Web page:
Keywords: Computable General Equilibrium, Microsimulation, International Trade, Poverty, Cameroon
    JEL: D33 D58 E27 F13 F14 I32 O15 O53
    Date: 2005
    URL: http://d.repec.org/n?u=RePEc:lvl:mpiacr:2005-04&r=cmp
  5. By: Levy, Amnon (University of Wollongong)
    Abstract: Early-age enlistment increases a small country's potential army size and thereby its attack-deterrence capacity. However, physical and psychological injuries and, ultimately, death generate a loss of quality-adjusted life-years that reduces the net benefit from early-age enlistment. The net benefit from early or later age recruitment is also affected by the rise and decline of the individual's military performance and civilian productivity and by changes in his adjustment costs over the lifespan. The simulations of an optimization model incorporating these elements suggest that if the intensity of the rise and decline of the individual's military performance is sufficiently larger than the intensity of the rise and decline of his civilian productivity, there exists an interior optimal enlistment age greater than the commonly practiced eighteen. In such a case, most of the simulation results are closely scattered around twenty-one despite large parameter changes.
    Keywords: Economics, enlistment-age, risk, cost and benefit, decision rule
    Date: 2005
    URL: http://d.repec.org/n?u=RePEc:uow:depec1:wp05-01&r=cmp
  6. By: Rainer Schweickert; Rainer Thiele; Manfred Wiebelt
    Abstract: In this paper, a real-financial CGE model is employed for Bolivia to simulate the macroeconomic and distributional effects of exchange rate policy in a highly dollarized economy. Overall, dollarization appears to matter more through real than through financial-sector effects. The main macroeconomic result of the simulations is that the potential of nominal devaluation to smooth the adjustment path after a negative shock primarily depends on the absence of wage indexation. Only if nominal wages are constant in the short run, devaluation reduces unemployment and cushions the reduction of real GDP induced by the shock. Financial de-dollarization tends to be contractionary in Bolivia but different degrees of financial dollarization hardly change the real sector effects. As concerns distributional effects, nominal devaluation in no circumstance reduces the poverty effect of the external shock. Even the significant short-run macroeconomic expansion that occurs without wage indexation does not translate into significant poverty alleviation, which is due to the fact that the real value of transfers received by households decreases in this case.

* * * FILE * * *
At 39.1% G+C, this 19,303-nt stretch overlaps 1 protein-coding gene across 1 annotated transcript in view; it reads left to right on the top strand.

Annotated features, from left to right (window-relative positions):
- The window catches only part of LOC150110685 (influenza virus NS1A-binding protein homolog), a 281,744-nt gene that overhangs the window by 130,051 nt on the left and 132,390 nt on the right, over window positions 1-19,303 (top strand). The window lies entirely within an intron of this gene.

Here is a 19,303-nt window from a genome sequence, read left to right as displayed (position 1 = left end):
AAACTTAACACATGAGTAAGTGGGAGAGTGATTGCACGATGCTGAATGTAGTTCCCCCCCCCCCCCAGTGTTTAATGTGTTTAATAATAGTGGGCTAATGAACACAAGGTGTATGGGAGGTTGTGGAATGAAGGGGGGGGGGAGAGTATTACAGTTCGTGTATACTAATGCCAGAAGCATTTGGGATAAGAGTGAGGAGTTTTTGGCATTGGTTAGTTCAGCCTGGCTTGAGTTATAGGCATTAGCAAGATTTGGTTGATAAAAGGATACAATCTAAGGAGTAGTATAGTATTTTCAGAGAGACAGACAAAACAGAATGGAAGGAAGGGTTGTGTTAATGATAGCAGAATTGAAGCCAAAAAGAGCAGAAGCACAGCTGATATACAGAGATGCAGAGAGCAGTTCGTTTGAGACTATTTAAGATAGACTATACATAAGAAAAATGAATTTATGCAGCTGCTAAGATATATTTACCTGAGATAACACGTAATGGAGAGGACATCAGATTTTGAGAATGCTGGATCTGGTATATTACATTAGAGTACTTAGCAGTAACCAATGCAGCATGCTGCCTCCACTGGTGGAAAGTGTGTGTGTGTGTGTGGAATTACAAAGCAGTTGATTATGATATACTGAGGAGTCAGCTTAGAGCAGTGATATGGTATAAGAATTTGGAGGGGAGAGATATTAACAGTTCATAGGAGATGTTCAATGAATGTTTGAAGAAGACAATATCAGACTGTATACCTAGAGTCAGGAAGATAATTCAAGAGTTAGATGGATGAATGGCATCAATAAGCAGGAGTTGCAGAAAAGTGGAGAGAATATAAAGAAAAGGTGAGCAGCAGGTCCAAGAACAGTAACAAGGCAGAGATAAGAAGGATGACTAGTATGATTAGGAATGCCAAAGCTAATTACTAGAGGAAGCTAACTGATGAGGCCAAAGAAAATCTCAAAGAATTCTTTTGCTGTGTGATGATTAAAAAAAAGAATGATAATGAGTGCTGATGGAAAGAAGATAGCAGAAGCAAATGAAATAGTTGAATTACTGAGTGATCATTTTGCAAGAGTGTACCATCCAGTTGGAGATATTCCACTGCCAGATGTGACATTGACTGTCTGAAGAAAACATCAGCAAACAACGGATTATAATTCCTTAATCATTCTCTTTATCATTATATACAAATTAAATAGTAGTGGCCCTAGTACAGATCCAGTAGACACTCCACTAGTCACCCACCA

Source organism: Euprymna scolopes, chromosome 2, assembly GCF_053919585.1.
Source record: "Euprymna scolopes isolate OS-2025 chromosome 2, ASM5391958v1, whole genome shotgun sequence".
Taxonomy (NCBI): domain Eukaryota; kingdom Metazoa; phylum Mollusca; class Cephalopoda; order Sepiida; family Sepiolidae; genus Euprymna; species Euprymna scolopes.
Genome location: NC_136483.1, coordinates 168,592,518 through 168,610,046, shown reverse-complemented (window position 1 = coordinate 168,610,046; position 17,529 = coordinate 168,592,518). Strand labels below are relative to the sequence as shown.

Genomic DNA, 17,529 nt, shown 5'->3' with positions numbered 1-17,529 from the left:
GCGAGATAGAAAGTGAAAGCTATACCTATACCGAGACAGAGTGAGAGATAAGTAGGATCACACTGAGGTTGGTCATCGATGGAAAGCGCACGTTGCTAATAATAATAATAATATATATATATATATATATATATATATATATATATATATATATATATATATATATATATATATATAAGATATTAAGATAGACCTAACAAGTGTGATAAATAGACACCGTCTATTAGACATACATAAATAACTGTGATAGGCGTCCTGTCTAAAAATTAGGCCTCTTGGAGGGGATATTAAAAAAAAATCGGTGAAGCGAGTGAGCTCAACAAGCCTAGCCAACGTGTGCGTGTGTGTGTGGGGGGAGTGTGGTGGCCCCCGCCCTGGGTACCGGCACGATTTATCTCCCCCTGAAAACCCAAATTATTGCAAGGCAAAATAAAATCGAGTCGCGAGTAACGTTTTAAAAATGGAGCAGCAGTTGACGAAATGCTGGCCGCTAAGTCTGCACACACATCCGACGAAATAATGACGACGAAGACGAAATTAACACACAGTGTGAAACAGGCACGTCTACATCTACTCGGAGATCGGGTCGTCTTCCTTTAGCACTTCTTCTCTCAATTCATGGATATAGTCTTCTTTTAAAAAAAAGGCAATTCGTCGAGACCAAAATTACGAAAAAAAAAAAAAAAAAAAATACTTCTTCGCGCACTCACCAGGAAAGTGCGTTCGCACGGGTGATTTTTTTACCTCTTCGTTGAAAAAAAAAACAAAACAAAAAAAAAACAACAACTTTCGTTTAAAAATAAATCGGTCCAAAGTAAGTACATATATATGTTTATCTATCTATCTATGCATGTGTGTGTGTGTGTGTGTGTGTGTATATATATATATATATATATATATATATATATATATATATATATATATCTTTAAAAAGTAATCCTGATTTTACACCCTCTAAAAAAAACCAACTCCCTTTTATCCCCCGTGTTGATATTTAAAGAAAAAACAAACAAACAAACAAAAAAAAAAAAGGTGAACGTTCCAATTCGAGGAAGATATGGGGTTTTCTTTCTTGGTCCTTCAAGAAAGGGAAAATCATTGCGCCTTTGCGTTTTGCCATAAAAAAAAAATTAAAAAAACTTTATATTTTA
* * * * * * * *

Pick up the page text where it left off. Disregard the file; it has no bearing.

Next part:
Keywords: Dollarization, Poverty, Computable General Equilibrium Model, Bolivia
    JEL: O16 D3 C68
    Date: 2005–07
    URL: http://d.repec.org/n?u=RePEc:kie:kieliw:1255&r=cmp
  7. By: Kelly Bird; Chris Manning
    Abstract: This study focuses on the efficiency of minimum wage policy for poverty reduction, taking Indonesia as a case study. A simulation approach assesses who benefits and who pays for minimum wage increases. On the benefits side, the rise in minimum wages boosts incomes in households with low wage workers. However, increases in wage costs are passed on through higher consumer prices. As a result, three out of four poor households lose in net terms, even when we assume no job losses. The findings suggest that minimum wages are unlikely to be an effective antipoverty instrument, at least for Indonesia.